I found these four artist’s cards yesterday with some of my first Zentangle drawings.  I made these almost two years ago while in a mental health respite centre.  They are dated and given titles on the reverse.

6/11/15 Mourning into dancing (bottom right)


Every tear is precious (bottom left)

Growth is messy and beautiful (top left)

Beauty in the Now, not Yet (top right)

I was in respite on an important birthday for Eldest.  Hope felt hard to reach, hard to hold on to.  The guilt of my daughter going through this milestone birthday with a very poorly mum.  It wasn’t hospital, at least.

Through a haze of sorrow, I found there was immense tenderness within me. Firstly, towards Eldest – this helped me find the energy to make a trip into the local town and buy ingredients for birthday cupcakes topped with her favourite American candy, (Reece’s pieces and Reece’s peanut butter cups!)  A support worker took time the evening before her birthday to help me make them.  The conversation was gentle.

On the day, we opened presents in my small respite bedroom and I was able to take some leave for the morning.  I was there to hold her hands while she had her ears pierced, and to buy her some pretty silver studs.  A landmark celebrated, not as we would have hoped, but together.  For better, for worse.

Compassion towards myself was beginning to grow.  I can see it now in the Zentangles.  I knew that this was a time of tears, of mourning, of mess.  I felt it deeply, but I knew there was the capacity for beauty in me, in the way I was living this illness.


Today, almost two years later, I met staff newly recruited to the community perinatal mental health team here in Devon.  As part of their induction, I had the opportunity to talk them through our story of postnatal illness and beyond, and to help them reflect on how a mother’s mental health impacts upon the whole family; dad, baby, siblings.  When I talk to staff, I use a photo-story, with pictures of both my beautiful girls as babies and as they have grown.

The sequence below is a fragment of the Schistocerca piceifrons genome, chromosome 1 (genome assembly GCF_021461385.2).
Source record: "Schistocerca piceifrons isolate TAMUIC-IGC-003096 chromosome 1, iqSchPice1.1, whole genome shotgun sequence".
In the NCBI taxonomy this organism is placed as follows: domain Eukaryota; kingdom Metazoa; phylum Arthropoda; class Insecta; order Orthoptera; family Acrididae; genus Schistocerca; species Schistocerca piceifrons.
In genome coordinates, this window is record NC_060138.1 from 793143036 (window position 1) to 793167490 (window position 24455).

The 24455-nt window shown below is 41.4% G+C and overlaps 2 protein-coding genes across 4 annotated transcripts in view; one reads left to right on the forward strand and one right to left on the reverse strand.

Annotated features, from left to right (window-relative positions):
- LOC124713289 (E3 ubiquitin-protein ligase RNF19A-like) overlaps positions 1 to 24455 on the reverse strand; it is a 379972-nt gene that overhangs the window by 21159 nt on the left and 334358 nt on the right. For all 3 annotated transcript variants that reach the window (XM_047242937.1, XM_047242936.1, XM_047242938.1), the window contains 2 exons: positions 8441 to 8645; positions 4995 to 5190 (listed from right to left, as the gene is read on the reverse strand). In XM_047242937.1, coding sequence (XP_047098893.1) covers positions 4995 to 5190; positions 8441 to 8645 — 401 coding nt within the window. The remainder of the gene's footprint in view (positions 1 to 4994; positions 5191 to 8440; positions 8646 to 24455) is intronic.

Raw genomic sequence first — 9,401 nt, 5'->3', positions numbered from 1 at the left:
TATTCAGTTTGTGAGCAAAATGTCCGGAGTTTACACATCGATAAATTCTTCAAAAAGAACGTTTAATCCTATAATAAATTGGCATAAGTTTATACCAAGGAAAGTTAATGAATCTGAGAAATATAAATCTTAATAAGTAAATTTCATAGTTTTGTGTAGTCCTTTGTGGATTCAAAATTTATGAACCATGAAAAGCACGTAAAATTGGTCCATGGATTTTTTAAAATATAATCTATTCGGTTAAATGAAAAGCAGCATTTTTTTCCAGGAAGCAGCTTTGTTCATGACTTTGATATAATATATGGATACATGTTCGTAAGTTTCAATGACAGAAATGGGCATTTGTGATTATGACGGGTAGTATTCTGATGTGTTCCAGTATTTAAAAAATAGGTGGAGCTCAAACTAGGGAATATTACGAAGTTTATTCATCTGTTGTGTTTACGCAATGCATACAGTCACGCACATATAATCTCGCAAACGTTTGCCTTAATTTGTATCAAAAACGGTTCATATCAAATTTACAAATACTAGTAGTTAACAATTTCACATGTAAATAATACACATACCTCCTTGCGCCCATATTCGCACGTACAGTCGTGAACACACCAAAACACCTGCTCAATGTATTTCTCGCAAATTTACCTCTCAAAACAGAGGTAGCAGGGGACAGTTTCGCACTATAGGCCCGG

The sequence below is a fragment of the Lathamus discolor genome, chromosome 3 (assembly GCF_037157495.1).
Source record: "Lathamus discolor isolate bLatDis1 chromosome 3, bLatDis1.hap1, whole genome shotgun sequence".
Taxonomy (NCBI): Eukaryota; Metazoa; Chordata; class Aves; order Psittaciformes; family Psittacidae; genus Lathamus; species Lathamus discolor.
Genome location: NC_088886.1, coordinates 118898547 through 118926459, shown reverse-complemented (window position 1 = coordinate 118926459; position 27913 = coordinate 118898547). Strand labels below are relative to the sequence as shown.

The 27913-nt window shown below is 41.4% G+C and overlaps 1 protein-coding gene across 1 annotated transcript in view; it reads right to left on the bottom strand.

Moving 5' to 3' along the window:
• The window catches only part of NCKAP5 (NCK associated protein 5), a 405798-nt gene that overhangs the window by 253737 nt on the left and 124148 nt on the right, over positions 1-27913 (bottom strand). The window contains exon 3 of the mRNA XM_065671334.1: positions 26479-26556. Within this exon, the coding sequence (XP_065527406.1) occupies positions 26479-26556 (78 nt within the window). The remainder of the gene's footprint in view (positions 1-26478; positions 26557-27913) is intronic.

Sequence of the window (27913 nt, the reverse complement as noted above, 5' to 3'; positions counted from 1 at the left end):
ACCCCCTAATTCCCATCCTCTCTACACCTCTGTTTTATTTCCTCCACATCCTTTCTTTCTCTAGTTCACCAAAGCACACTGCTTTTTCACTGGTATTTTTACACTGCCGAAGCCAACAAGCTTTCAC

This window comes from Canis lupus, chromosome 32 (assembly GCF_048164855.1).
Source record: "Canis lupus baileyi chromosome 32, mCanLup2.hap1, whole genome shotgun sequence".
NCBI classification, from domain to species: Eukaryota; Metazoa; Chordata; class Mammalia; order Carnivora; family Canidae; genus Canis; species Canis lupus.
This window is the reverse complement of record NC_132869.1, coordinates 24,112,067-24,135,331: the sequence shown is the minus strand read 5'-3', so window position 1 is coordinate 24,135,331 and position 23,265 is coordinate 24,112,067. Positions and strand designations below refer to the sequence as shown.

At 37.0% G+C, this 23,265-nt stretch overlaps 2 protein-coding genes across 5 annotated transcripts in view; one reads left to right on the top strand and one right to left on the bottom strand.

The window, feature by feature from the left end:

Finding the Zentangles was the right timing; growth is messy.  Today it felt beautiful.





The power of play

Definition of Play

‘A physical or mental leisure activity that is undertaken purely for enjoyment or amusement and has no other objective’

playtherapy.org.uk, 2017


I first started thinking about this post when I bought Little One some Orbeez

Playing with Orbeez is about as pure as play can get.  It’s sensory, it’s fun, silly and ultimately quite pointless.  But that’s the point…

Initially I bought Orbeez with educationalist, adult thinking.  Mindful, sensory play after school to quieten the noise of a day’s overload.  Science!  Experimenting with liquid, solids, estimating volume, tipping, pouring.

But you know what some of the most fun things to do are?

  • Squish Orbeez between your fingers
  • Put your feet in a washing up bowl filled with water and Orbeez
  • Tip Orbeez from a great height and watch them bounce all over the kitchen
  • Pipe a single Orbee at a time out of a plastic piping bag

(I’m aware that these are also Science but they didn’t come out of that ‘child must learn something’ motivation!)

I have laughed along with Scary Mommy and her puzzlement about why her kids are obsessed with Orbeez (check out the YouTube video!) but I am also learning a lot for myself by observing the way Little One approaches her Orbeez time.

In our increasingly pressured world, we need time for utterly pointless play – especially us adults.  It might not look like a washing up bowl full of Orbeez for you or I (although I would recommend trying it!)  It might look like putting on some boots and kicking Autumn leaves.  Making some jelly (or Jell-O USA buddies) for your kids’ tea, just because it’s Tuesday.  Swimming in the sea for fun rather than for exercise.

Whatever you choose to do, try taking the adult objective out of it.  Do it just because it’s pointless, and fun.

History into future


I made two skeins of t-shirt yarn today.  A task to do from home in my personal assistant role while my friend is away.  I save the fronts of the t-shirts for a blanket project my friend has in mind, and the backs are destined for crochet yarn.

There will be remembrance of history – a different time and space in life – in her blanket project.  There will be the creation of a new story in beautiful things made of t-shirt yarn.  I am grieving for this friend as she continues to endure a long and exhausting season of pain.  I am humbled by her ability to see a future of beauty.  I am encouraged by the vision she has to create new from old.

Images from ‘Big Hook Rag Crochet’ by Dedri Uys